Scott Bordow: Wayne Gretzky was a no-show Saturday as the Coyotes opened training camp. To avoid becoming another distraction, he should stay away for good.
Perhaps it was foolish to think Wayne Gretzky would show up for the first day of Coyotes’ training camp.
After all, no one, including Gretzky, has any idea whether he’ll be the coach this season.
“You can understand his position,” general manager Don Maloney said Saturday. “If he comes in and three days later the ownership changes and his contract is not extended, what are you going to do, lead him out in handcuffs?”
Gretzky. In handcuffs. Is it just me, or are the Coyotes inching closer and closer to a reality TV show?
One truth we do know: The Coyotes will play their first preseason game Tuesday, and Gretzky won’t be there. The season opener is Oct. 3, and if the court proceedings continue to drag on, Gretzky might not be behind the bench then, either. Meanwhile, acting/temporary coach Ulf Samuelsson has the impossible task of trying to inject a normal routine into this insanity.
“It’s incredibly unfair,” captain Shane Doan said. “Nothing has changed since May. That’s the most frustrating thing ... Absolutely nobody has any answers.”
Including as to when Gretzky might return — or if he’ll return at all. All Maloney would say is that Gretzky is the “head coach of this team right now.” But he admitted that Gretzky has not been actively involved recently, and that when they talked Friday it was Gretzky who made the decision not to be part of training camp.
“He’s trying to do what he can to keep the distractions minimal for us,” Doan said.
There’s no question Gretzky’s appearance would have prompted some hard questions, not only Saturday but on every road trip the Coyotes make:
How responsible does he feel for the position the Coyotes are in now?
If he knew the franchise was losing $30 million a year — and as a managing partner, how would he not know? — did he offer to cut his $8 million salary?
Does he support the NHL’s bid for the team or Canadian billionaire Jim Balsillie’s proposal?
And on and on and on. Hockey would have been secondary at the very time the team was trying to move on from the bankruptcy proceedings.
Even if the court case is resolved next week, there’s no guarantee Gretzky will return.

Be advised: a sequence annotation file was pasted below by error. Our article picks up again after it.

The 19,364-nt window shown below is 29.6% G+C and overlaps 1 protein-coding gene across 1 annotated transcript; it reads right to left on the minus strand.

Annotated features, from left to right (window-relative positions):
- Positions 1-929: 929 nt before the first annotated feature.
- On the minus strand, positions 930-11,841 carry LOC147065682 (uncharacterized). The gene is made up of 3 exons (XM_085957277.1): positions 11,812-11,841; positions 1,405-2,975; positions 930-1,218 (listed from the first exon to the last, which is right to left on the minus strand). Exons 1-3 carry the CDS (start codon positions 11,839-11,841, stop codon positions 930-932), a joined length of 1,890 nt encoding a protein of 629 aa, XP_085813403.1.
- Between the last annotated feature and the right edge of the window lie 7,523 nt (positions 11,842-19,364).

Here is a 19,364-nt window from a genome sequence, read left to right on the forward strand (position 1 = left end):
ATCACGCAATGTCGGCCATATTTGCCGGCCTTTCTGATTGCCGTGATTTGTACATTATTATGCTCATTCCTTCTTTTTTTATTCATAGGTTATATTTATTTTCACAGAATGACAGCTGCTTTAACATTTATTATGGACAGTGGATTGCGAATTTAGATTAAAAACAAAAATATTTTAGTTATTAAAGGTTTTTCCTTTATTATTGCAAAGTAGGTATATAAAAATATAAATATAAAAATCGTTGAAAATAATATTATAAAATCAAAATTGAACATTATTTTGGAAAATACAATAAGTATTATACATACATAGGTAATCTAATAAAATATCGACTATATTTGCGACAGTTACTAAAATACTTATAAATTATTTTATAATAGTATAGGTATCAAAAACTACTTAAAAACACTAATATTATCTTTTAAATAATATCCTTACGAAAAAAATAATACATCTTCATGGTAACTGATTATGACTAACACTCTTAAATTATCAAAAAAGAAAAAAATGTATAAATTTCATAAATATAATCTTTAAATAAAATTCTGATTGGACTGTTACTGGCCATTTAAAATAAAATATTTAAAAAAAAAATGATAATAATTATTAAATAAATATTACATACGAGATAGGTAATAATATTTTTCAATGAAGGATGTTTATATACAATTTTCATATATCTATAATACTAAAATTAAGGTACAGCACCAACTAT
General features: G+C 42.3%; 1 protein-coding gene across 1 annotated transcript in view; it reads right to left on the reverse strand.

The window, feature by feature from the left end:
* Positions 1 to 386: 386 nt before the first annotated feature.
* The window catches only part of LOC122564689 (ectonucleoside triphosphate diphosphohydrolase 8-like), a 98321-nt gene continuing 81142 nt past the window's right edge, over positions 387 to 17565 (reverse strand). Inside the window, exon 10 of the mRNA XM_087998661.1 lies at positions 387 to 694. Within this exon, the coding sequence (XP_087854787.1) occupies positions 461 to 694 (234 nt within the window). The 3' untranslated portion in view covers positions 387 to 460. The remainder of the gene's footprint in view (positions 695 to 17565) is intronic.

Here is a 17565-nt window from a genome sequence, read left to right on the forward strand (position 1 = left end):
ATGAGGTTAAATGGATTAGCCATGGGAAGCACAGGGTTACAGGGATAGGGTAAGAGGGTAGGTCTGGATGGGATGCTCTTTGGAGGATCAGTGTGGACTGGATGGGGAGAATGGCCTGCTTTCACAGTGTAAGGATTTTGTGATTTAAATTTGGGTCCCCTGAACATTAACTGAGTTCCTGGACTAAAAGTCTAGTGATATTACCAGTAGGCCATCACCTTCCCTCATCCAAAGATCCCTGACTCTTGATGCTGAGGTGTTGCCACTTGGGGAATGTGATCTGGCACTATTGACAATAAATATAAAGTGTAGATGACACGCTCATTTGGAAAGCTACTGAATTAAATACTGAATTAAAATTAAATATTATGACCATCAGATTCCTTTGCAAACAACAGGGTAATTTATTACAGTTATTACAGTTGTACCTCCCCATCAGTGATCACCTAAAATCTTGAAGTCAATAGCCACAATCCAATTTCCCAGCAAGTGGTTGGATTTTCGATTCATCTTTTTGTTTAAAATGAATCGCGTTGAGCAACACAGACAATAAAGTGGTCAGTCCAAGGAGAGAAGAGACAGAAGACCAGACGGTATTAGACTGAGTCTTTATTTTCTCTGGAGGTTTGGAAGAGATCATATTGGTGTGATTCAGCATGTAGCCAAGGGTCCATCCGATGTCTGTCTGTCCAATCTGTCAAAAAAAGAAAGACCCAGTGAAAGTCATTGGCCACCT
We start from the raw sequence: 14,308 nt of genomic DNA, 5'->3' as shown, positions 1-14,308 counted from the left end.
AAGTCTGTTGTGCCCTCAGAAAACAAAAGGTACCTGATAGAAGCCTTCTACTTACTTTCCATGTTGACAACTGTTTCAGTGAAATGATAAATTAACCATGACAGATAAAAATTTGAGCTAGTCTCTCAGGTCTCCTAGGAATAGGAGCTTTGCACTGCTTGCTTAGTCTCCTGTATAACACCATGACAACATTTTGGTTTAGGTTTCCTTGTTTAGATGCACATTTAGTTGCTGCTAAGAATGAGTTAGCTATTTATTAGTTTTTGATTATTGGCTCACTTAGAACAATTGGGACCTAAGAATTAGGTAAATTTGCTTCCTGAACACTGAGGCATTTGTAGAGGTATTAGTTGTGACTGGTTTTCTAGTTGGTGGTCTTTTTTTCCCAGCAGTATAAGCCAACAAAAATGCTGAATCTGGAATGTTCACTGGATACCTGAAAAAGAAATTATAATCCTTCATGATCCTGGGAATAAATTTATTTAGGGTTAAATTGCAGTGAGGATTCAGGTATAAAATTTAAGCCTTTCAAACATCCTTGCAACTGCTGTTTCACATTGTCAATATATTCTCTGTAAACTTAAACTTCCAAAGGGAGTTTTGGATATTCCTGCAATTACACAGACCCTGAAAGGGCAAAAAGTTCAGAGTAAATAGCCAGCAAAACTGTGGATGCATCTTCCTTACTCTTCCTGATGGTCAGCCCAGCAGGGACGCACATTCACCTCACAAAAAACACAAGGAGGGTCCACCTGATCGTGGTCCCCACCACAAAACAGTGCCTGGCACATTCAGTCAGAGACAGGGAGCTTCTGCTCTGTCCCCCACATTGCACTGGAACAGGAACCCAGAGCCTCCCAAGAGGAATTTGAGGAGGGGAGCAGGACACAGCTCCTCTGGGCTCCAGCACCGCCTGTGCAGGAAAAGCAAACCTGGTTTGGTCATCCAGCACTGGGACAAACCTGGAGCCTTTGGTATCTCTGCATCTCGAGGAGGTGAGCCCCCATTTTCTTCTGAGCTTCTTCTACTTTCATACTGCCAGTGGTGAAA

First, whoever wins will have to want Gretzky as coach. Second, Gretzky will have to agree to a massive pay cut. (He reportedly had told Ice Edge Holdings, which withdrew its bid, that he would be willing to slice his salary from $8 million to $2 million).
Finally, there’s the question of who the NHL would try to sell the Coyotes to if the league is awarded the franchise. Jerry Reinsdorf’s bid, for example, had no future role for Gretzky.
Given that uncertainty — and the players’ need for some stability — Gretzky should take the initiative and announce his resignation. I know he loves to coach, but the franchise has to come first. The team needs a coach — whether it’s Samuelsson or someone else — who will be there from day one.
Had Gretzky been successful in a suit and tie, it would behoove the Coyotes to wait on him. But let’s face it: He’s been a disaster as an executive and marginal as a coach. The Coyotes have yet to make the playoffs under his tenure.
Is that entirely his fault? Of course not. But he had the loudest voice in the organization and the biggest stick. He has to take responsibility.
More than likely, the legal battle between NHL commissioner Gary Bettman and Balsillie will drag on for months. The players will suffer, the fans will suffer, the organization will suffer.
Gretzky’s resignation won’t solve any of that. But the last thing the Coyotes need right now is another distraction.
Do the right thing, Wayne.